In the United States, milk is big business. In 2016 around 96 million metric tons of the calcium-rich liquid were produced in the country. And a recent survey discovered that more than half of the American public choose dairy products when it comes to getting their protein.
In order to keep up with demand, milk production is therefore on the rise. Indeed, as of February 2017, there were more than 40,000 licensed dairy farms in the U.S. And for the seventh year in a row, these businesses produced more milk than they had done the previous year.
Of these dairy farms, 99 percent are owned and managed by families. This means that multiple generations are able to grow up watching, and learning about, where their food comes from. But while that’s fine for many humans, for some of the cattle it’s a different story.
Cows need to have young in order to produce milk. But in the dairy industry, the normal procedure is for a mother to be split up from her calf shortly after giving birth. The two are, in fact, typically forced apart just 12 hours after the calf is born.
What’s more, after the calves have been split apart from their mothers, they are often sent for slaughter at just two months old. This is especially true of male calves, since they are considered to be of little value when compared to females. So, aged just eight weeks, the males become veal, and then the cycle begins again.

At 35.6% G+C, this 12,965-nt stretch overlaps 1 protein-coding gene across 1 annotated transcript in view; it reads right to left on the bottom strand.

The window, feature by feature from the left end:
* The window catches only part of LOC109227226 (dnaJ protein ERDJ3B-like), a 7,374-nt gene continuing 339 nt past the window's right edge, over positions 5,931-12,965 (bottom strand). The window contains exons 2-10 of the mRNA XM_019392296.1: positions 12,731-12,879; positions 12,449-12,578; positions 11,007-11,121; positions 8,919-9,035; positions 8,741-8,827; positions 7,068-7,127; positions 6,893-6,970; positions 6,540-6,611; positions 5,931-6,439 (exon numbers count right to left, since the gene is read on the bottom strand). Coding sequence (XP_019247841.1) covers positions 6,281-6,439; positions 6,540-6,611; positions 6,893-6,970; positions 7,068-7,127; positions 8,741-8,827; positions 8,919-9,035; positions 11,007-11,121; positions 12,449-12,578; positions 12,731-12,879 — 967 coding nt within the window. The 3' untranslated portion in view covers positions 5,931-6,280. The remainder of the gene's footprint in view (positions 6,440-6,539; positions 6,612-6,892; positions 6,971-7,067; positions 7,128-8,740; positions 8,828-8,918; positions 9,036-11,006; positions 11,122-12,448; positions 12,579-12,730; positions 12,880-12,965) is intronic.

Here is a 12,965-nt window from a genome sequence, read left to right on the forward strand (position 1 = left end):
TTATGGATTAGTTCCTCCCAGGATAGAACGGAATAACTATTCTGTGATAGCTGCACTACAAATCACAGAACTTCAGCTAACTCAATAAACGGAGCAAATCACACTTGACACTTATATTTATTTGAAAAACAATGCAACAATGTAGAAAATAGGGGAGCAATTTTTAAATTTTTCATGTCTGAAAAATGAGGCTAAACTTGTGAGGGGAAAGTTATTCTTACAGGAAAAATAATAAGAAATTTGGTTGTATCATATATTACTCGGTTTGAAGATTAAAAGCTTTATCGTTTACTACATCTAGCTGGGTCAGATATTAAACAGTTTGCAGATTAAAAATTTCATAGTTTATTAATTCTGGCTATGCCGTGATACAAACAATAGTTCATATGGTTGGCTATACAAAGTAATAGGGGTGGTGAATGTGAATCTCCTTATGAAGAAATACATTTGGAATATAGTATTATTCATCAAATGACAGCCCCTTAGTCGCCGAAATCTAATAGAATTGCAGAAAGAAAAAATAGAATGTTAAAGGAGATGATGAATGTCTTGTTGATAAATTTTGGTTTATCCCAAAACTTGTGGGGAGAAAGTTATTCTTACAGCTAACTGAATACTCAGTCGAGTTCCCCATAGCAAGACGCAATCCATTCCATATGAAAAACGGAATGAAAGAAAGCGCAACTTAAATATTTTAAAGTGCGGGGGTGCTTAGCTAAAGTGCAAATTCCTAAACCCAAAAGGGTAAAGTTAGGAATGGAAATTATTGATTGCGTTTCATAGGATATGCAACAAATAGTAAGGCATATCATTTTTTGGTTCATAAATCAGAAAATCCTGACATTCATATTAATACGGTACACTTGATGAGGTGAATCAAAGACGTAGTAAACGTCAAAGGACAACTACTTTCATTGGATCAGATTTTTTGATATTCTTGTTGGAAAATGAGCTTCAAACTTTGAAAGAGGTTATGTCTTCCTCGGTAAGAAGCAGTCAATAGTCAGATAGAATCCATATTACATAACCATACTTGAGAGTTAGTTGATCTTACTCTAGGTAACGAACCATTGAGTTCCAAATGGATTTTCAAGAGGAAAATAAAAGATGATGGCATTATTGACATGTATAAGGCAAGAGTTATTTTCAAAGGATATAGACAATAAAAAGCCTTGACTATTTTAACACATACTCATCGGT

Unfortunately, this fate is exactly the one that befell all of the calves produced by one particular cow in the U.S. Maybelle had spent the majority of her life living on a dairy farm, producing milk for an American family. The time had come for her to retire, though. And yet while this would normally have meant her being trucked off to the slaughterhouse, it was at this point that The Gentle Barn stepped in.
The Gentle Barn prides itself on offering refuge to animals that have suffered abuse and have nowhere else to go. Its furry residents are then used to help inspire children who have suffered a similar fate – or to offer any animal lovers the chance of a cuddle with a cow.
The sanctuary was set up by Ellie Laks in 1999. Growing up, Laks had always had a penchant for all things animal-related. So, together with her husband, Jay Weiner, Laks sought to provide a safe haven for neglected or unwanted animals – and a safe haven is exactly what the couple intended to offer Maybelle.
Laks and Weiner had gotten wind of Maybelle’s predicament and set out to help. They had been told that the animal in question was a dairy cow who was about to be retired – and the pair knew all too well what “retired” really meant.
However, the owners of the farm where Maybelle lived were hoping to find an alternative option for her. And, one way or another, along came The Gentle Barn. So it was that Laks and Weiner went out to the farm to collect Maybelle – and at first everything appeared to go nice and smoothly. The couple made their way back to the sanctuary with Maybelle in tow.